The Court held that in the proposed revised and updated Manual as well as in the National Plan, the Union of India must provide for the future in terms of prevention, preparedness and mitigation. Innovative methods of water conservation, saving and utilization (including ground water) should be seriously considered and the experts in the field should be associated in the exercise. Also, The Government of India must insist on the use of modern technology to make an early determination of a drought or a drought-like situation.

The Court, stating that Availability of adequate food grains and water is certainly of utmost importance but they are not the only factors required to be taken note of, said that humanitarian factors such as migrations from affected areas, suicides, extreme distress, the plight of women and children are some of the factors that ought to be kept in mind by State Governments in matters pertaining to drought and the Government of India in updating and revising the Manual. [Swaraj Abhiyan -(I) v. Union of India, 2016 SCC OnLine SC 485 decided on 11.06.2015]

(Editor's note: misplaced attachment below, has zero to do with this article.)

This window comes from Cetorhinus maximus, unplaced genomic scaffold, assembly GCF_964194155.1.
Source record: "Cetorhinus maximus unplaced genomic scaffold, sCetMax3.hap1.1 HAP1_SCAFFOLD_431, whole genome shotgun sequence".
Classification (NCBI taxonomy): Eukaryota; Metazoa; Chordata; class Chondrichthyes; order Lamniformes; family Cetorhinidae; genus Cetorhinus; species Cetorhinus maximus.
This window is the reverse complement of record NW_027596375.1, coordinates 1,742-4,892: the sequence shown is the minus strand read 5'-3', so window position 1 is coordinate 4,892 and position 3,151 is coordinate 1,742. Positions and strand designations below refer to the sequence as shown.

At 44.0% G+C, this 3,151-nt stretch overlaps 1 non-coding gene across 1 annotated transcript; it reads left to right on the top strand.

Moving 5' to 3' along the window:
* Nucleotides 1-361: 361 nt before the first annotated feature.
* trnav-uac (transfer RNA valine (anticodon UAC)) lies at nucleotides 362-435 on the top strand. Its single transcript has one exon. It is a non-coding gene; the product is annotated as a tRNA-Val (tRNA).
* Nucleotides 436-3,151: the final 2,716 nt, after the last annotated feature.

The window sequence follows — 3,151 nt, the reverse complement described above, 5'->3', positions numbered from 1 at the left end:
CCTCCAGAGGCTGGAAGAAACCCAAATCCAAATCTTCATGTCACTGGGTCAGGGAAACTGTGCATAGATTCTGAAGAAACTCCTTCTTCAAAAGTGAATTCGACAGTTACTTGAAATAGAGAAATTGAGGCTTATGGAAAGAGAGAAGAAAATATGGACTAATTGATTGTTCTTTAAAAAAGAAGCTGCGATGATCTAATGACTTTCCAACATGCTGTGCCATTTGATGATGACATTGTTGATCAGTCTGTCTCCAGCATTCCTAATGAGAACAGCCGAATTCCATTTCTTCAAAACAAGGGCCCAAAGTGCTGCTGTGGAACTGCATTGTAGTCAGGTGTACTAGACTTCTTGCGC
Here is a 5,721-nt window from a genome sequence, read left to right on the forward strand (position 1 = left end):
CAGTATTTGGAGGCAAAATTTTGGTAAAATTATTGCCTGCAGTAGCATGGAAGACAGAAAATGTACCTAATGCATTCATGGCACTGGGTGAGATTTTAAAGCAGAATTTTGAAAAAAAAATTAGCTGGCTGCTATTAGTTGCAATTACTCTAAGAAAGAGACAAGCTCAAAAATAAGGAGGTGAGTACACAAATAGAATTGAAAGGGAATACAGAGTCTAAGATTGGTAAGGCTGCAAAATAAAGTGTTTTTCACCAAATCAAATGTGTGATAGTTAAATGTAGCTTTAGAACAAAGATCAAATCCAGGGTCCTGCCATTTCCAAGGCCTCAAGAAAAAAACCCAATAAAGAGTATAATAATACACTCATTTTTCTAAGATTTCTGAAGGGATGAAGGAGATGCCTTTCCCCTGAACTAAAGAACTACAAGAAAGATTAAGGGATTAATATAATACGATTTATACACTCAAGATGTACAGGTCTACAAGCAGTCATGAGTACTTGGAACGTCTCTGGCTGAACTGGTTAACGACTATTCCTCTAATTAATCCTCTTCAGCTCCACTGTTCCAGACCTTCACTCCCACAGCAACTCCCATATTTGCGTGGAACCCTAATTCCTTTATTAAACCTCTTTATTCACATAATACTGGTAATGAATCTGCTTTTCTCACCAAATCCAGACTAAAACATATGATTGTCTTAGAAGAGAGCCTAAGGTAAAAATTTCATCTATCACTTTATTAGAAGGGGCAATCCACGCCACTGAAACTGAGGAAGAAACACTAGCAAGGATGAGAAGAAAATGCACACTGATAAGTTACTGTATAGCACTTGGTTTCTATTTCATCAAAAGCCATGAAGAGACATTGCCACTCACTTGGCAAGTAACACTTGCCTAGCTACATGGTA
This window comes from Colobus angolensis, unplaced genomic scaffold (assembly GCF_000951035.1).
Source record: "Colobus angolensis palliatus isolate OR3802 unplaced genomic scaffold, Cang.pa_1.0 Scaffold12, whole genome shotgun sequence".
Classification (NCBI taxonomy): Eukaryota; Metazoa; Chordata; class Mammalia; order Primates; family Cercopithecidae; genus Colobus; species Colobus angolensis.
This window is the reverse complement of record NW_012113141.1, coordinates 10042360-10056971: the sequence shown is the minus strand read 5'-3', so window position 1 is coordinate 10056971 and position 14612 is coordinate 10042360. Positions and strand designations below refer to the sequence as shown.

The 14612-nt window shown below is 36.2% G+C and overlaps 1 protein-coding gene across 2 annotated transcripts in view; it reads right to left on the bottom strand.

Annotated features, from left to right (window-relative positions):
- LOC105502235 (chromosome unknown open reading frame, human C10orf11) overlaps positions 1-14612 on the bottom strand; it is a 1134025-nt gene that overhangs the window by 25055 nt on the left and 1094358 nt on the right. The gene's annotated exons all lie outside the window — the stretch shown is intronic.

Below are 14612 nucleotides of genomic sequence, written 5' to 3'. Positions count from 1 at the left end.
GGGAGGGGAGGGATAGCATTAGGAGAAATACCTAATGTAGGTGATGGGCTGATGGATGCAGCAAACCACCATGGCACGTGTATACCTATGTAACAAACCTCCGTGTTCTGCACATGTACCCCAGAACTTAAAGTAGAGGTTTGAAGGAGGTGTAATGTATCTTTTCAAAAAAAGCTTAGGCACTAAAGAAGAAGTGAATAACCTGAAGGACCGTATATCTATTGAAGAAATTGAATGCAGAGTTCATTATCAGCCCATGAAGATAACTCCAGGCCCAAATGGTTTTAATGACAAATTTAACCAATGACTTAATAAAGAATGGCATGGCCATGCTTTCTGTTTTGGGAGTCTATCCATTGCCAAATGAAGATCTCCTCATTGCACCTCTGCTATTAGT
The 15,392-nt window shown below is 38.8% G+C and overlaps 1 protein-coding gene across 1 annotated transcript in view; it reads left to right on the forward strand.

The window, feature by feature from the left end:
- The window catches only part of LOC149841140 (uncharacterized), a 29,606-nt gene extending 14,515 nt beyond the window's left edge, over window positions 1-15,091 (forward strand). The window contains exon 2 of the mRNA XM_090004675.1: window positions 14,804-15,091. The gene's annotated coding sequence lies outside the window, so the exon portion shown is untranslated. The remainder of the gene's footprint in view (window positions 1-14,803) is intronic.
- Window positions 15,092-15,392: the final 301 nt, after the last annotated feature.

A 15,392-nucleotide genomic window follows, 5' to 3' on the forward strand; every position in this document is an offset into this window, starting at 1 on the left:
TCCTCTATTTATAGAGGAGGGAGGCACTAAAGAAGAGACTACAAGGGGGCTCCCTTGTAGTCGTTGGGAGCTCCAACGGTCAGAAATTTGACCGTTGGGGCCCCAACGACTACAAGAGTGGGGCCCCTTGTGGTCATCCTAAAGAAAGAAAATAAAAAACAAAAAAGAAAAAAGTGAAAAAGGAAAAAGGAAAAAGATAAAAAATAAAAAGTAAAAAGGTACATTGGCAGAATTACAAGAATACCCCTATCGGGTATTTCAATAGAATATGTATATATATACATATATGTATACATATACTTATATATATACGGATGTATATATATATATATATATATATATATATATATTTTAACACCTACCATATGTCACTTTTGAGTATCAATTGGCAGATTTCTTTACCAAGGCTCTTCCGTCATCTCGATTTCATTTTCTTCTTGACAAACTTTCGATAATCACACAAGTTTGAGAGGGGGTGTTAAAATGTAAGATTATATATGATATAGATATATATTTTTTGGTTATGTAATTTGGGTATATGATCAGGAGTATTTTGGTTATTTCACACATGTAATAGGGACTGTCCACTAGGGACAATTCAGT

After dwelling upon risk management in drought hit areas, the Court gave the below mentioned directions for the implementation of the National Food Security Act, 2013 (NFS Act).

  • States should establish an internal grievance mechanism and appoint or designate for each district a District Grievance Redressal Officer within one month of this Order.
  • A State Food Commission for the purpose of monitoring and reviewing the implementation of the NFS Act to be constituted within two months.
  • In the States in which drought has been declared or might be declared in the future, all households should be provided with their monthly entitlement of food grains in terms of the NFS Act regardless of whether they fall in the category of priority household or not or whether they have a ration card or not.